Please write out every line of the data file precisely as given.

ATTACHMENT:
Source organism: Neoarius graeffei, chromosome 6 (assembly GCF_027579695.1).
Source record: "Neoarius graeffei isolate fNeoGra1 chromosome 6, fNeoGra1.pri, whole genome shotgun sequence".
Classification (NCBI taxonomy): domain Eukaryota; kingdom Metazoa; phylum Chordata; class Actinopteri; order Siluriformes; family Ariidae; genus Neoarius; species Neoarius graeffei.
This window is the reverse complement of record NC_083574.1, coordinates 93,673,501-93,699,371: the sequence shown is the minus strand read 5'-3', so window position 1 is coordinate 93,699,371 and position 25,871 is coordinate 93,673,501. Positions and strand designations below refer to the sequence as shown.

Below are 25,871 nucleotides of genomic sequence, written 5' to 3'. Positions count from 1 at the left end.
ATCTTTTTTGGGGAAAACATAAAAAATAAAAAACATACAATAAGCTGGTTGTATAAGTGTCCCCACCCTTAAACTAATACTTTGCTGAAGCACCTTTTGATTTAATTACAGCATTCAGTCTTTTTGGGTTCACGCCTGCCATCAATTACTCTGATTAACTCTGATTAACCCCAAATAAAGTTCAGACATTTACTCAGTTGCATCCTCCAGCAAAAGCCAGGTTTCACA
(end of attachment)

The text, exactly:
Source organism: Neoarius graeffei, chromosome 6 (assembly GCF_027579695.1).
Source record: "Neoarius graeffei isolate fNeoGra1 chromosome 6, fNeoGra1.pri, whole genome shotgun sequence".
Classification (NCBI taxonomy): domain Eukaryota; kingdom Metazoa; phylum Chordata; class Actinopteri; order Siluriformes; family Ariidae; genus Neoarius; species Neoarius graeffei.
This window is the reverse complement of record NC_083574.1, coordinates 93,673,501-93,699,371: the sequence shown is the minus strand read 5'-3', so window position 1 is coordinate 93,699,371 and position 25,871 is coordinate 93,673,501. Positions and strand designations below refer to the sequence as shown.

Below are 25,871 nucleotides of genomic sequence, written 5' to 3'. Positions count from 1 at the left end.
ATCTTTTTTGGGGAAAACATAAAAAATAAAAAACATACAATAAGCTGGTTGTATAAGTGTCCCCACCCTTAAACTAATACTTTGCTGAAGCACCTTTTGATTTAATTACAGCATTCAGTCTTTTTGGGTTCACGCCTGCCATCAATTACTCTGATTAACTCTGATTAACCCCAAATAAAGTTCAGACATTTACTCAGTTGCATCCTCCAGCAAAAGCCAGGTTTCACA